Are you satisfied with your health benefits plan? That’s one of the many questions asked of over 2,000 employers, running large and small businesses, by the annual survey from KFF. Approximately 153 million workers and their families receive health benefits from employers in the U.S. Therefore, the survey results offer a window on the current satisfaction (or lack thereof) of health plans, whether by self-insured entities or as part of a comprehensive benefits package offered by non-federal public and private firms.
As you might expect, employers have experienced rising costs for health benefits beyond the rate of inflation over the past several years. While the percentage of costs assumed by employees has remained relatively constant (around 25 percent), the costs of premiums, deductibles, and co-pays have risen. Given the low level of unemployment and the need to retain workers, employers are shouldering most of the increases. This trend affects businesses that fully insure their health benefits and those that contract with health insurance companies and their associated physician networks.
The most striking observation from the survey was the section “Employer Perception of Enrollee Satisfaction.” In the following four categories, employers acknowledge “moderate to high” concern by employees: appointments 49 percent; prior authorization 47 percent; finding in-network providers 26 percent; and affordability of cost sharing 58 percent. These numbers reflect managers’ perceptions of their employees’ concerns without regard to the actual survey results of the employees themselves. It is safe to conclude that such employer perceptions are derived from those employees brave enough to speak out on these issues to management. I would wager that a much higher percentage of workers are not just concerned but unsatisfied regarding issues of access and cost.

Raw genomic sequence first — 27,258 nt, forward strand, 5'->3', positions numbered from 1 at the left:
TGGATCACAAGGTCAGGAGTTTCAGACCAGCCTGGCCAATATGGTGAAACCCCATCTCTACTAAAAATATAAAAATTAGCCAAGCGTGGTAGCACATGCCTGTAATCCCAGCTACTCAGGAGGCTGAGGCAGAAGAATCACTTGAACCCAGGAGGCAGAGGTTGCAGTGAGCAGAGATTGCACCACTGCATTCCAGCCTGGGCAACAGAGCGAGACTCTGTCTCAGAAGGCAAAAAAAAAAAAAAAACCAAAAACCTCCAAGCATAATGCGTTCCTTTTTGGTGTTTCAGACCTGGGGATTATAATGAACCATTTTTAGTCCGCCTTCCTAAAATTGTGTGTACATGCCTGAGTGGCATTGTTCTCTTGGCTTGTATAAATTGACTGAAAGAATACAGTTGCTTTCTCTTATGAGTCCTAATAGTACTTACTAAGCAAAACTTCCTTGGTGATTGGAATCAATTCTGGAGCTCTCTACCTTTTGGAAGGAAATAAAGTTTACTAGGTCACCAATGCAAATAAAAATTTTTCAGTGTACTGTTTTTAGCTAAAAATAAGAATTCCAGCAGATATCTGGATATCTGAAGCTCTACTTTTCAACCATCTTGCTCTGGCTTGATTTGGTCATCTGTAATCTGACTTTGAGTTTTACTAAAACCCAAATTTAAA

Employers who understand the limitations of current models of health benefits administration look to alternative models that shrink the financial drain of intermediaries and promote a better relationship between their members and the health care team. Where employers are willing to think differently about their health plans, the opportunity exists for a better experience for everyone involved—employers and their employees as well as physicians and their teams of distinction. In such models, doctors share the financial risks to achieve desired health outcomes and are compensated accordingly. In such models of value-based care, health team members have access to cloud-based clinical and claims information. Unnecessary prior authorizations are eliminated for medical decision-making. Unlike current benefit programs that expect employees to self-serve their needs, employees who enroll in health plans that have been made over with their interests in mind are assisted by care managers who function as patient advocates. Cost transparency is applied to care facilities and prescription drug benefits. Supporting medical thought leaders to drive reform locally is the backbone of a business model that attracts employers and reduces avoidable costs.
The KFF national survey contains a sample size from which some important conclusions may be drawn for businesses and health care professionals who care for their employees. Many employers perceive the status quo as unacceptable and unsustainable as their health benefit plan costs continue to rise.
It’s time for a makeover. Expect more in 2024.
Paul Pender is an ophthalmologist and author of Standing Up & Speaking Out for Patients & Doctors and Rebuilding Trust in Healthcare: A Doctor’s Prescription for a Post-Pandemic America.